Now that it’s football season I spend most of my Sunday’s watching the NFL RedZone channel on the couch. But once I get tired of that in a couple months I’ll probably go back to my normal routine of waking up early and strolling down to the local farmer’s market.
I’m not sure what’s so attractive about farmer’s markets but I love going just to check out all the cool vendors, sample food and of course I usually end up buying a ton of stuff. Farmer’s markets in my area have evolved from selling just groceries to all different types of products like cheeses, butter, nuts and even restaurants are getting in on the action now.
I usually go for the food and produce though, everything is super delicious and a lot of it is either locally grown, organic or pesticide free. Almost all of it looks and sounds tasty and healthy but at the end of a 1 hour shopping trip I’ve usually spent at least $50 on one or two bags of groceries. I like supporting local businesses and buying healthy fruits and veggies but at a certain point you have to wonder is it worth it to buy a tomato that’s four times the price of a regular non-organic tomato?
I’ve never been the type to obsess over whether veggies are organic or not and anyone who tells me they can taste the difference between an organic and non-organic fruit is full of it. I’m no scientist either though so I have no idea just how bad pesticides and things like that are on fruits. But I do know that just like with everything else in life, as long as you consume these products in moderation you’ll probably be just fine(I learned just the other day that there are actually acceptable levels of radiation that can be present in our bodies).
It seems like I’m faced with dilemmas like this all the time since it’s usually more expensive to ‘Go Green’ as they say. Here are some of the most recent encounters I’ve had and whether I thought it was worth it or not to spend the extra money to save the planet.
Buying Solar Tiles
Since I’ve had more free time lately, I’ve been helping out one of my family members remodel their house. One of the things that I spent a lot of time researching was solar roof tiles. Solar technology has evolved a lot in the past ten years and the cost has come down enough to make buying them cost-effective. There are obviously some ancillary benefits too since harnessing solar power allows you to produce less carbon.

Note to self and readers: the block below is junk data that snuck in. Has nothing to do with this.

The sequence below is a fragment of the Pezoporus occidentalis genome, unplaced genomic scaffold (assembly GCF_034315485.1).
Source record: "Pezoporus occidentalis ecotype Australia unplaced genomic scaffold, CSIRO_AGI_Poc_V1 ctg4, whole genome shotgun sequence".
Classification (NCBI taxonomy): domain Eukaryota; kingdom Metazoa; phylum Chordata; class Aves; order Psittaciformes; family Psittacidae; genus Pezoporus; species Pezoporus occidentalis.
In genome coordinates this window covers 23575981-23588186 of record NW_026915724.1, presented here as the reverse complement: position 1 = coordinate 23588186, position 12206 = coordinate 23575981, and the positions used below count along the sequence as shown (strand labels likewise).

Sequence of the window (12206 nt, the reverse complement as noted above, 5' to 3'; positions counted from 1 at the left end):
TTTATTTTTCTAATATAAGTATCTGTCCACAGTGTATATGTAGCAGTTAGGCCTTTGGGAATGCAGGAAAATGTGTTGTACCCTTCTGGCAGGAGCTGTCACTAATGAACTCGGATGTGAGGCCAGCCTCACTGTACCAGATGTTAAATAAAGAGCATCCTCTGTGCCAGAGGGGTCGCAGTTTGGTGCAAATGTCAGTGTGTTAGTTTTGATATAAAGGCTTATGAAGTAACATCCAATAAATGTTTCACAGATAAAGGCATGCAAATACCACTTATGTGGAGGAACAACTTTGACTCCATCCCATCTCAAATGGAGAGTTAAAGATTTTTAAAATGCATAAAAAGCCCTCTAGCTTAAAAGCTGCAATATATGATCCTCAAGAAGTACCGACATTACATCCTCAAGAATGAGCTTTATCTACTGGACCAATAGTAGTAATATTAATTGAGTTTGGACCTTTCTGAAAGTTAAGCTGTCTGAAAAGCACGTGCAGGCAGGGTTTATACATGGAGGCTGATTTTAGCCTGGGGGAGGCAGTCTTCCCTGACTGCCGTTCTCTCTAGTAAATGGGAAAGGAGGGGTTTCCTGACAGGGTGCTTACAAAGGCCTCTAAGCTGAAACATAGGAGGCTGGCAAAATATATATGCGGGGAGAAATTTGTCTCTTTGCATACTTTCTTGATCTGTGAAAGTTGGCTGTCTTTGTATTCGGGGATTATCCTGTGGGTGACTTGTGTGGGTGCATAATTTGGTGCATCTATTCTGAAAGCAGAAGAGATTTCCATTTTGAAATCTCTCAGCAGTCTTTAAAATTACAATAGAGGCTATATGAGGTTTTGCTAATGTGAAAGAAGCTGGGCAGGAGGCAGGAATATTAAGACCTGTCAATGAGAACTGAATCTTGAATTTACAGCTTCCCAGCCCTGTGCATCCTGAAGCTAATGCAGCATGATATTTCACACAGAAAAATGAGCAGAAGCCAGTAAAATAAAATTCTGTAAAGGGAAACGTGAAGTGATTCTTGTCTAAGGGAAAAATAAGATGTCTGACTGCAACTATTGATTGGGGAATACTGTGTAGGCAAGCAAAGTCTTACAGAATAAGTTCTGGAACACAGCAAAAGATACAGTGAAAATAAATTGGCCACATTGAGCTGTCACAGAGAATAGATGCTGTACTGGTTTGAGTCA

I’m all for saving the earth but I also want to save some money too. In this case, it made sense to go with the solar tiles since there was a financial incentive too. My uncle plans on being in the house for the rest of his life so the 6 year break even point seemed reasonable. For most people, that might not be the case though, especially considering the average length of home ownership is only 7 years.
Buying Organic Produce
This is one time where my cheapness comes out since I rarely buy organic produce. Honestly, I really only care about what tastes the best. If an organic peach tastes 2x better than a non-organic peach and only costs 2x more, then I’m all for it. But too often, I’ve found that most organic products don’t taste much better than non-organic.
I think it’s more important to eat a healthy and balanced diet than it is to worry about organic vs. non-organic. If you only eat organic fruit and veggies but then go and stuff your face full of McDonald’s two nights a week I think that probably negates any savings you might have gotten from buying organic.
I’ve always made an effort to recycle because everyone told me it was good for the environment. But at my last job, I heard a story that even though they had recycle bins and regular trash bins, they would just merge the two when the trash man came. I thought this was kind of funny actually since I’ve also heard that sometimes in order to recycle paper and things like that with a lot of colored ink on it, they have to use chemicals that are pretty harmful to the environment.
Either way, I usually make a point of recylcing because it’s just so easy to do. I mean how hard is it to put paper and plastic in one container and trash in the other? We actually have it easy here in the US compared to other countries. When I visited Japan two years ago, I was amazed to discover the Japanese government actually had multiple trash days for all different types of trash. In Japan, you even have to split up your recycling by color(clear plastic vs. colored), glass vs. plastic, etc. and you couldn’t even recycle caps and bottles on the same day haha! That would never fly in America.
Readers, so what do you think of ‘going green’? When is it worth it and when is it not? I’m sure there will be some good opinions on whether or not it’s worth it to buy organic so let’s hear ‘em!
-Harry @ PF Pro
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